The Reykjavík Weekender
by juli boggs
If you’re heading to Iceland this year, you’ll likely want to explore the wild expanses that make the country a scenic-destination, but you would be remiss to pass over Reykjavík without giving it its due attention. Serene, creative, and effortlessly cool, the capital city of just 119,000 people is easily navigated by newcomers, while streets like Laugavegur offer more photogenic coffee shops, cafes and boutiques than the most dedicated connoisseur would have time to patronize. No matter what your intention is for your time in the city though, one activity is a non-negotiable: you must experience the surreal and wonderful world that reveals itself late on every Saturday night.
As part of Iceland’s painful prohibition period, hard liquor was illegal until 1935, and beer was not fully legal until 1989. Perhaps due in part to this, alcohol is still prohibitively expensive with a beer running you a crippling $9-$18 a pint depending on its ABV and mixed drinks similarly high in price. Well aware of this, Icelanders will begin their drinking at home, likely while watching the Eurovision Song Contest with which they are obsessed, until they’re roundly drunk at 1 AM and begin to head downtown. With an enormous array of destinations for every taste from queer 80’s dance-clubs and sleek speakeasies to Irish pubs and even a Big Lewboski themed bar, Saturday night begins in earnest after midnight. This is the hour when bars begin to fill up and cafes that earlier in the day proffered warm soup and coffee offer the late-night fare of DJs, dim lighting, and dancing with drinks in hand. By 3 AM everybody in Reykjavík has become friends. The floors are slick with spilled drinks, locals and tourists alike are dancing uninhibitedly on tables, and crowds sing along to whatever song is playing as if their allegiance to Iceland depended on it. By 5 AM, the worst for ware are asleep in the street, broken glass glints dully in the dim morning light, and new friends part way with promises to meet again for brunch after some rest.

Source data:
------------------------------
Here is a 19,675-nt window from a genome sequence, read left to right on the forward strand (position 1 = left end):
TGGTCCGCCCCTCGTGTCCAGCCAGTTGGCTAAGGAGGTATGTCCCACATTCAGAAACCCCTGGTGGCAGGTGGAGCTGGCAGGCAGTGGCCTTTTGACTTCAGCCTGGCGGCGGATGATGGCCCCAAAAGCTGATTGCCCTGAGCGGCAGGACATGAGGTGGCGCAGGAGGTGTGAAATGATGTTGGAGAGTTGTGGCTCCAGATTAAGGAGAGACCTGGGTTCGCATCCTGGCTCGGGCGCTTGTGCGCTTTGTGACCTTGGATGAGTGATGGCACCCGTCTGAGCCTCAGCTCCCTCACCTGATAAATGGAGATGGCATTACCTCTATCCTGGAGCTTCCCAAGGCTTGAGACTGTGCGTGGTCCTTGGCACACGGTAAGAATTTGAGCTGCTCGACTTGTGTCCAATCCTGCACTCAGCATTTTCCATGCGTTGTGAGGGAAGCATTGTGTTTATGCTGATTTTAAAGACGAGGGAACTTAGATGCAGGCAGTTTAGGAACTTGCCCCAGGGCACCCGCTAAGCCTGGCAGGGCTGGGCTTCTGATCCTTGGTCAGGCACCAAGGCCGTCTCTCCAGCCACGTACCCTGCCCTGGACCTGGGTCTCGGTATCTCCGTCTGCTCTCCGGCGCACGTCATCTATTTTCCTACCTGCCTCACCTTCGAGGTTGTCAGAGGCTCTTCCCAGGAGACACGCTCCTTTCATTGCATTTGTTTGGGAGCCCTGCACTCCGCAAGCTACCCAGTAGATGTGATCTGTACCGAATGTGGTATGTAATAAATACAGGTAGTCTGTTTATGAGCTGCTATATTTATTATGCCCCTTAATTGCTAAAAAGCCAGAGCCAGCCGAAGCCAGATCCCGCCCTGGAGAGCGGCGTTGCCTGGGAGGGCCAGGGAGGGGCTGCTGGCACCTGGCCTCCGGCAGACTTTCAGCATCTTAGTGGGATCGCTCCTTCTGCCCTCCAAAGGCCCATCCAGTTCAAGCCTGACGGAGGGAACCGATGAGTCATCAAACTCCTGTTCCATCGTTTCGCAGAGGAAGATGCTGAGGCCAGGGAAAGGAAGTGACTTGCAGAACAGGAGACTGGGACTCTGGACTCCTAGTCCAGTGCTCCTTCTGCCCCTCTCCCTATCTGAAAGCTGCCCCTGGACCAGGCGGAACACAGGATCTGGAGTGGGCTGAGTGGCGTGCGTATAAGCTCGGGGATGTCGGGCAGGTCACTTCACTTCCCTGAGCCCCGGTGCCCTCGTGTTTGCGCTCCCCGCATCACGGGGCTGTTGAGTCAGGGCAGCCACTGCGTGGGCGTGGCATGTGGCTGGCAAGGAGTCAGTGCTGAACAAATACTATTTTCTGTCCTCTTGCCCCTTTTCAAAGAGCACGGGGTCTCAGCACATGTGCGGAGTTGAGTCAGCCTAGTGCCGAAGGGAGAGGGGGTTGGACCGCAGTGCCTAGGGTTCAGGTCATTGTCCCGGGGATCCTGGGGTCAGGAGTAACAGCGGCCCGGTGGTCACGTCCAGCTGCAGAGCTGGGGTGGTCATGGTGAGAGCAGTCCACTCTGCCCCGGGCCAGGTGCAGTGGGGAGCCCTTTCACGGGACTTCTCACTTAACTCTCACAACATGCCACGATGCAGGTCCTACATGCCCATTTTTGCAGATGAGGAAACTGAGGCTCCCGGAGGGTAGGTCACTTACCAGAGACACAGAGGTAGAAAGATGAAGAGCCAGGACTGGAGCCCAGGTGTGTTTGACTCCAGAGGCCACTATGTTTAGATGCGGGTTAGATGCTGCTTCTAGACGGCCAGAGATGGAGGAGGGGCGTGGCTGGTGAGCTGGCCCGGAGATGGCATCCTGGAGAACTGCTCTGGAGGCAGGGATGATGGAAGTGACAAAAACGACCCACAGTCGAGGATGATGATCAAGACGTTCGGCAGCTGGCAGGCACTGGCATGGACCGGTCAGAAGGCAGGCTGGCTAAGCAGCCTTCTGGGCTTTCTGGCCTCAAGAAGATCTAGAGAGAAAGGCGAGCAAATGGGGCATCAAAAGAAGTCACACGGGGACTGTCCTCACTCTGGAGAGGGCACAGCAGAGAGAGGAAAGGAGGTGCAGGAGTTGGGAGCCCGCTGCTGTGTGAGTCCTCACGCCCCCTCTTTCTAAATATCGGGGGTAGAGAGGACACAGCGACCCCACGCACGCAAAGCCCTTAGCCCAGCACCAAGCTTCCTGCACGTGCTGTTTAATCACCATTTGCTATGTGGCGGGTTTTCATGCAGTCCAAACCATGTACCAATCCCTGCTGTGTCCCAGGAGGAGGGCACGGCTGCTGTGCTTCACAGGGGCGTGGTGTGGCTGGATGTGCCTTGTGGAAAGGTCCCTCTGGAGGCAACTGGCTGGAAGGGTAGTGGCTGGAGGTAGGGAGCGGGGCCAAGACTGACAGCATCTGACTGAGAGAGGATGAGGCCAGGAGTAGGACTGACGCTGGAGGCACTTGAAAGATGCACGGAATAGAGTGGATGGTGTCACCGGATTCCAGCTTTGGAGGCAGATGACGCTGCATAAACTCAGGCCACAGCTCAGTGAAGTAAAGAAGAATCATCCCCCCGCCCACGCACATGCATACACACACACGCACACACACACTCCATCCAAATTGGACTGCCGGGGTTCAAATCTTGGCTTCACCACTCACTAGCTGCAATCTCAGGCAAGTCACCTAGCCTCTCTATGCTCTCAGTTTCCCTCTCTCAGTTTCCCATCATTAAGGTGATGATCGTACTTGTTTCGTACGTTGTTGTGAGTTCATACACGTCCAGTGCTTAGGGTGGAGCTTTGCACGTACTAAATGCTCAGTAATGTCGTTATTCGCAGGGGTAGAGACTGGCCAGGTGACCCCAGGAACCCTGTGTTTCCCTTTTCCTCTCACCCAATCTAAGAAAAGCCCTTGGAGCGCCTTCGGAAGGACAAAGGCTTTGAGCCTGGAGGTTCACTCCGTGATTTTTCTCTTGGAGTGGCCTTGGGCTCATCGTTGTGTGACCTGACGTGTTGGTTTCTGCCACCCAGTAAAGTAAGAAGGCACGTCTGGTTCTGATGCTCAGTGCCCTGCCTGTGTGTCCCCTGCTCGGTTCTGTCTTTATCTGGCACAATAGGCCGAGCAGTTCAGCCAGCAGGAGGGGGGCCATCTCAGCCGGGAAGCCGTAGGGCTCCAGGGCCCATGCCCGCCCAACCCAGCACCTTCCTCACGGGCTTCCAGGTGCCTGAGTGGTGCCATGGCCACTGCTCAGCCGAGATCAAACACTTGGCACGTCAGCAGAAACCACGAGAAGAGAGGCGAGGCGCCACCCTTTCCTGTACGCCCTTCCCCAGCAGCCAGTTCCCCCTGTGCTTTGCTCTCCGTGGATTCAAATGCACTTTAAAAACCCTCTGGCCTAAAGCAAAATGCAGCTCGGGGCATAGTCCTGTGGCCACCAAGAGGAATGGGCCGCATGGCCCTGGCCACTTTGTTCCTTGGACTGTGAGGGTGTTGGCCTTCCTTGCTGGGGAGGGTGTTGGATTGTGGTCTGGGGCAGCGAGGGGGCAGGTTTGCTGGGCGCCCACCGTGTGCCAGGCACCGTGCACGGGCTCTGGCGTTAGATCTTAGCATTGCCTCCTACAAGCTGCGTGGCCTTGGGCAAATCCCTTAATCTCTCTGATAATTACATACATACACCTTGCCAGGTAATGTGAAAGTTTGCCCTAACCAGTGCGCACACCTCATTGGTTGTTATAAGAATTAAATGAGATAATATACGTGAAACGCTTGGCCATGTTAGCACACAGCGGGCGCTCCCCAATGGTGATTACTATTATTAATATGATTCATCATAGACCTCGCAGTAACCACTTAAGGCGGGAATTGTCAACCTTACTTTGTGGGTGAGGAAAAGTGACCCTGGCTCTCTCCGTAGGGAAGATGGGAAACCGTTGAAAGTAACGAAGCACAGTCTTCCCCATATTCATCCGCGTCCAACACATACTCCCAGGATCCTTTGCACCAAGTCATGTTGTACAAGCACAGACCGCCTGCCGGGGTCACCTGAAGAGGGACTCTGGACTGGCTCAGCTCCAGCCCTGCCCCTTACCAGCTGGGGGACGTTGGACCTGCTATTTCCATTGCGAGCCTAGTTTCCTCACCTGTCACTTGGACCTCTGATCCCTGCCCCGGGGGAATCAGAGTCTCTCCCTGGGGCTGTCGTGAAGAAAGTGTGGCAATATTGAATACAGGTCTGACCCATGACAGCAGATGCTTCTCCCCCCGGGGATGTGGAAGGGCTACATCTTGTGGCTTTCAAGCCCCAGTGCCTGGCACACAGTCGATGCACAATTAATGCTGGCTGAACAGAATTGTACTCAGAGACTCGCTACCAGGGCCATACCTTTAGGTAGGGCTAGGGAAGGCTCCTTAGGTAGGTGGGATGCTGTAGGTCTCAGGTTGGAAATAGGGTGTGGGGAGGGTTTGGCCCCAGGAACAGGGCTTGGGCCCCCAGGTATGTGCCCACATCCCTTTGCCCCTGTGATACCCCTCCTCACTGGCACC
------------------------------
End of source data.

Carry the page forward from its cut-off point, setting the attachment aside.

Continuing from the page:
It’s likely that you will meet for brunch the next day unless you happened to imbibe in Iceland’s national distillate, Brennivín. When it legally debuted in 1935 the locally crafted aquavit bore a black label with a skull indicating the danger of drinking, garnering it the nickname “black death.” Today Brennivín’s label carries an outline of the country rather than a skull, though the alcohol’s effect remains potent. Distilled from potato mash and flavored with caraway seeds, the herbal almost gin-like liquor an Icelandic joke in itself about surviving the long dark winter like a true Viking, and is a traditional libation worth your time. The one word you’ll need in the event a drink is offered: skál meaning “cheers.”